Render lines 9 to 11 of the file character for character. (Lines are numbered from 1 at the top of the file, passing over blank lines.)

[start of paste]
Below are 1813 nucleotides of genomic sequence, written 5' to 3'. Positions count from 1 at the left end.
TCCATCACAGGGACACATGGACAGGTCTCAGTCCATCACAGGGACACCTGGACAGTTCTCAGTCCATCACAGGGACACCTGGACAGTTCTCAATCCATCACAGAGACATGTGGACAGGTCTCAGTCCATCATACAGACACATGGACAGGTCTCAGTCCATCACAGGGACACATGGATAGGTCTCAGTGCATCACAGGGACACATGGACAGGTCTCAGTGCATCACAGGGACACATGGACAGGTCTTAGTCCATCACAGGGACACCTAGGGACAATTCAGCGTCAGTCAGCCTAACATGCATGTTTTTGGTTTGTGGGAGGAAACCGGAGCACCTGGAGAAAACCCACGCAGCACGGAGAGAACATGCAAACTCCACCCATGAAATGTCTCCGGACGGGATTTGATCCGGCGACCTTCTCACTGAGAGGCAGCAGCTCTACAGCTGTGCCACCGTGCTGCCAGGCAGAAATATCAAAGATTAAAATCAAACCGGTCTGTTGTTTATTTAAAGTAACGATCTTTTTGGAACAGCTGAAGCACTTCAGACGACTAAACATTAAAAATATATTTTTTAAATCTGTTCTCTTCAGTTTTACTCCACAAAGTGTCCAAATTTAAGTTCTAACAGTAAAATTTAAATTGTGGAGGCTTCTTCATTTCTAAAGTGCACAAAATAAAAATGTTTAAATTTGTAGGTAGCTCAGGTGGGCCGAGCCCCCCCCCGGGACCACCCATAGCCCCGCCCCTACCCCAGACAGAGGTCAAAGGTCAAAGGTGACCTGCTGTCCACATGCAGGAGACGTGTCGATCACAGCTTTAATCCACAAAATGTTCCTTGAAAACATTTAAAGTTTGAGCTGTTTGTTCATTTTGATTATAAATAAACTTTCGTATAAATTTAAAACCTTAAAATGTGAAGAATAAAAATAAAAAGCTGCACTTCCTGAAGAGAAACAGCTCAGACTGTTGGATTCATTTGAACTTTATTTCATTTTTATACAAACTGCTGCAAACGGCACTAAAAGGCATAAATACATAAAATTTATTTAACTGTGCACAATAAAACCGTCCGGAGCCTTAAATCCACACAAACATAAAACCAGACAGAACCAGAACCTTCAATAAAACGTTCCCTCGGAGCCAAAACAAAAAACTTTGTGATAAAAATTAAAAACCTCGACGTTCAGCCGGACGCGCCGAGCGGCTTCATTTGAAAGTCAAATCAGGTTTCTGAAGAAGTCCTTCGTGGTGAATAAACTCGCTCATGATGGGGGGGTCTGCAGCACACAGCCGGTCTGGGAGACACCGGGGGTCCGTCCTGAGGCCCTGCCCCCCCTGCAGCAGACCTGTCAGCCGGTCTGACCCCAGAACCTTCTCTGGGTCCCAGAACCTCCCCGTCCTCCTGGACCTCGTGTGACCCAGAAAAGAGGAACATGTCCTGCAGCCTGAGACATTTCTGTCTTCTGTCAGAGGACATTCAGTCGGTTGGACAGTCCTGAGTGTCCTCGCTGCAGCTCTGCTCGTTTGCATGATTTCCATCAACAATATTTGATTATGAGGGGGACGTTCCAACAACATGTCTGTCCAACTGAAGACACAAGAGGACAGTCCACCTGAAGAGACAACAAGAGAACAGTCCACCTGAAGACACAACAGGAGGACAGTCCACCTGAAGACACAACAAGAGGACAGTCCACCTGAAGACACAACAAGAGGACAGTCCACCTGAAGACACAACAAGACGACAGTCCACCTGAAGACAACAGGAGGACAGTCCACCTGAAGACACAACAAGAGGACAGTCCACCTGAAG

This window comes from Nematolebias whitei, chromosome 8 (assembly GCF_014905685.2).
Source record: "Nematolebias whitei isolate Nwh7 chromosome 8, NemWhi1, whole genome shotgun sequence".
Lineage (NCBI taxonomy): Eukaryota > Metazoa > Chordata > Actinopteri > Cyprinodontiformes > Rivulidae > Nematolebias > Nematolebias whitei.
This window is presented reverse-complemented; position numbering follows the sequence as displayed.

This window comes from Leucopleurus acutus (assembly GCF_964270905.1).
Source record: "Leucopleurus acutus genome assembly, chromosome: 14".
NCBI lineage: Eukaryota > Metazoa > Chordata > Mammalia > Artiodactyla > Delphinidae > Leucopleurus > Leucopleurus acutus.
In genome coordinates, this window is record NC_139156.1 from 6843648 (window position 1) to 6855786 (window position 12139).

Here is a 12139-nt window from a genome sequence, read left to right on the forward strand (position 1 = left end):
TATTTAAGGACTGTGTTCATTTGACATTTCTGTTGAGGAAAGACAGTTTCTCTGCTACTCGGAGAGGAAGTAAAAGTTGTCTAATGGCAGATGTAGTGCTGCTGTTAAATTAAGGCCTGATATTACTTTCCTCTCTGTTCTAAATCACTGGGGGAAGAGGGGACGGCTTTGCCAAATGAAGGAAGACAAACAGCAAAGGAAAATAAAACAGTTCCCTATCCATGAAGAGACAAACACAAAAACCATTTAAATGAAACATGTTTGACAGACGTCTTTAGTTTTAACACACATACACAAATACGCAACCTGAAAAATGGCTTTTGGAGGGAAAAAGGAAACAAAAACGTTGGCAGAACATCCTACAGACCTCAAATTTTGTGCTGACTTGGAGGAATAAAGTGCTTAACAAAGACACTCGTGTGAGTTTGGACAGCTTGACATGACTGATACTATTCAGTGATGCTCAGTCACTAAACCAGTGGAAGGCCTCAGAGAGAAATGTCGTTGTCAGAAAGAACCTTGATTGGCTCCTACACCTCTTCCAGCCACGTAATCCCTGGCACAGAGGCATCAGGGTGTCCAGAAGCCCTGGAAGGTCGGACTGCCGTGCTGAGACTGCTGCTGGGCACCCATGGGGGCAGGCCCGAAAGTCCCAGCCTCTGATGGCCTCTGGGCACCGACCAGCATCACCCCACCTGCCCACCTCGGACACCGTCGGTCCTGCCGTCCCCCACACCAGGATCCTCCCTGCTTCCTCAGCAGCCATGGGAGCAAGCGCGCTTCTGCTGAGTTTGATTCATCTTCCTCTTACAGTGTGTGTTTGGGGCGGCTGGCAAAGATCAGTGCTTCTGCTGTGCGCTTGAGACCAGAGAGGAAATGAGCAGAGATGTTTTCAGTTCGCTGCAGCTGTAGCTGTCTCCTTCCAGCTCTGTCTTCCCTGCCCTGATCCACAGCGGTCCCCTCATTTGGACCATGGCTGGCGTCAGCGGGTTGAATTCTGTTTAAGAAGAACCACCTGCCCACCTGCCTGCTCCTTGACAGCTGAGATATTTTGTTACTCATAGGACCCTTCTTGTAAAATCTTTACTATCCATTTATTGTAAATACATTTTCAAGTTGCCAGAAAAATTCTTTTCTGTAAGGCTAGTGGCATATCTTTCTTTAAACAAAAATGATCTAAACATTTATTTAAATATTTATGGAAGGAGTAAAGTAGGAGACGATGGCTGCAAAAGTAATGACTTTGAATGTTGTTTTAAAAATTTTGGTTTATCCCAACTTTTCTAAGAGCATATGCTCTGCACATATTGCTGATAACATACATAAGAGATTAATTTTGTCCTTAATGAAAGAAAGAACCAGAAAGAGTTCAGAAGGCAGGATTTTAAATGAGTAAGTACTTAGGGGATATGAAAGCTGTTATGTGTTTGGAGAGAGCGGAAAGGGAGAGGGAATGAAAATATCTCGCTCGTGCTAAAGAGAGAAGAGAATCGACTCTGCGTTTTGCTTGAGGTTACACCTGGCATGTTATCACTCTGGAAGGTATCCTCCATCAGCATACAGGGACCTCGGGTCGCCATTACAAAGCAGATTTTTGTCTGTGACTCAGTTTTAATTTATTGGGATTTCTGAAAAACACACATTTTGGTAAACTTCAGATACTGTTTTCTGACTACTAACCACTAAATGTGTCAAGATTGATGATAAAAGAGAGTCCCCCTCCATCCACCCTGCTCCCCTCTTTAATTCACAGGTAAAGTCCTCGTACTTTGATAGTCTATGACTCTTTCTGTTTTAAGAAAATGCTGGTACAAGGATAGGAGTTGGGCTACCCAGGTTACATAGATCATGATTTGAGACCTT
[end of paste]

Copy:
NCBI lineage: Eukaryota > Metazoa > Chordata > Mammalia > Artiodactyla > Delphinidae > Leucopleurus > Leucopleurus acutus.
In genome coordinates, this window is record NC_139156.1 from 6843648 (window position 1) to 6855786 (window position 12139).

Here is a 12139-nt window from a genome sequence, read left to right on the forward strand (position 1 = left end):